You may have seen the Caliber advertisements showing my boat on the beach in a Cat-1 hurricane
. You may have read the many, many heated debates about my decision to stay in a "hurricane hole" while we knew the storm was headed our way. Or, you may have read my long blogs about hurricane
track forecasting, my decision not to move, and the very long, painful, and expensive recovery from my encounter with Hurricane Marty.
At the time I decided to "ride out" our encounter with Marty (September 2003) by staying in a relatively secure anchorage that was hundreds of miles from the predicted landfall of Hurricane Marty- I had been cruising for four years, had prepared the boat for five other hurricanes, and had encountered the edges of two hurricanes and several tropical storms. I had also been sailing for 30+ years and had a great deal of experience, and in retrospect, Hubris regarding anchoring
in very difficult conditions.
I was pretty sure I knew about everything there was to know.
The hurricane behaved as no previous hurricane behaved, the National Weather Service
made several significant errors in forecasting and tracking, we had an unanticipated equipment
failure, and the conditions were far worse than I could ever have imagined (solid waves over the bow breaking behind the mast). At times the bowsprit
, with me on it, was 10 feet above the water
. Five seconds later the bow sprit would be three feet under water
It was not the wind
that caused the problem – it was the enormous waves coming from an unexpected direction. It was not just a few waves; it was eight hours of huge waves coming directly into the anchorage because the hurricane stalled just 25 miles NE of us when it had been forecast
to move ashore 125 miles SE of us with a forward speed of 25 knots.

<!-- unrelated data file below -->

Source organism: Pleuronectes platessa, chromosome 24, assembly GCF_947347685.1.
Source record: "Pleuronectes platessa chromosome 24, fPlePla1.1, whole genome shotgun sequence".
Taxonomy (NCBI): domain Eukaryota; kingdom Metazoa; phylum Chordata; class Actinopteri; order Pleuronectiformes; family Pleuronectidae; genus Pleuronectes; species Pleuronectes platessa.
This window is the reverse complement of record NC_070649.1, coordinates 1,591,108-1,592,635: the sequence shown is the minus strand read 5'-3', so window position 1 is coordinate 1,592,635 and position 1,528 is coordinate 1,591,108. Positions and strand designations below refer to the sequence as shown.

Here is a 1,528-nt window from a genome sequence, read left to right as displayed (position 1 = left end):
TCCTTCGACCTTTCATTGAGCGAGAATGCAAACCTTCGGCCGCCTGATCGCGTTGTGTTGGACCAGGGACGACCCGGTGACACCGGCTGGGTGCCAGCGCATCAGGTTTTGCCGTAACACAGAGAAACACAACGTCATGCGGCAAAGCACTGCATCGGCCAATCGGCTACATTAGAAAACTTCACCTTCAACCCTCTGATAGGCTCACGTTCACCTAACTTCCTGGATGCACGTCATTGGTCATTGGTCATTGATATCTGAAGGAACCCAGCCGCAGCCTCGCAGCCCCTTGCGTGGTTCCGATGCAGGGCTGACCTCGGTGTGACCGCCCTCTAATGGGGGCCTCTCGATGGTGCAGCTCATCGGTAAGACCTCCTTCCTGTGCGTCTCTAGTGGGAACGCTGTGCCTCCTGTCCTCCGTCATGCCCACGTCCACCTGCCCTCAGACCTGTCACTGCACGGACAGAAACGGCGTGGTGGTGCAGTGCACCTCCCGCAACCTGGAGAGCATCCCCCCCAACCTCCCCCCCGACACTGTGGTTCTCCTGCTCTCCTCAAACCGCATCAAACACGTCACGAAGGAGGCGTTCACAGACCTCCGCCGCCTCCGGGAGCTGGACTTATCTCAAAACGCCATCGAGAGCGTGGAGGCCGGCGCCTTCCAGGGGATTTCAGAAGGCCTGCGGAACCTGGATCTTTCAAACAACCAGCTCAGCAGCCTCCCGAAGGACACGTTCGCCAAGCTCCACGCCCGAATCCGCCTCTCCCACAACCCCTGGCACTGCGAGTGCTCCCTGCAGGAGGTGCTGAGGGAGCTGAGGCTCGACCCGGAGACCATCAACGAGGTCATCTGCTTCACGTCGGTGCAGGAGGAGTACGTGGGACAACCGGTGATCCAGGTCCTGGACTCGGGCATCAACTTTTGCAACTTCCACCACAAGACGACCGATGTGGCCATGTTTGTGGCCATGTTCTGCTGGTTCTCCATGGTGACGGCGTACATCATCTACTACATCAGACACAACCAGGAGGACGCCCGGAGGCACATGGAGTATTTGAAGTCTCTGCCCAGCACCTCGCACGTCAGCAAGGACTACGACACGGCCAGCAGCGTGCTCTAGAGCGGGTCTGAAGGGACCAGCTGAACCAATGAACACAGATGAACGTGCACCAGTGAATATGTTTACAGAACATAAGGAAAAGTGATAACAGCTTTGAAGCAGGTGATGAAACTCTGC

NO hurricane in recorded history
(since 1950) had ever got that far north on a NE track, and then curved NNW, then stopped. Not one of the hundreds of hurricanes I had on a CD showing historical tracks behaved that way, so I knew Marty would not behave that way.
The five boats that decided to ride out the storm endured absolute terror for 12-hours as everything we thought we knew proved wrong.
End result was my boat on the beach relatively undamaged, a friends boat sunk and everything they owned destroyed, and two other boats with significant bow damage. All this was on a remote
desert island that was days from help. I spent half a day huddled under a rock in driving rain. The couple from the sunken boat spent two days on a tiny little island where their boat had dragged and sunk.
I too wanted to cruise
in a summer hurricane region and was very confident I had the knowledge and technical skills to manage the risk and to deal with unexpected situations.
I was wrong – my boat was saved. My friends were just as wrong and their boat was lost
I would seriously reconsider your plan about cruising in a remote
hurricane prone area, with children
, and few rock solid hurricane anchorages
I may be all wrong about this whole thing because I only know Western Mexico
hurricanes and have only sailed on the US East coast
in November - April so you can take my concerns with a large grain of sea-salt.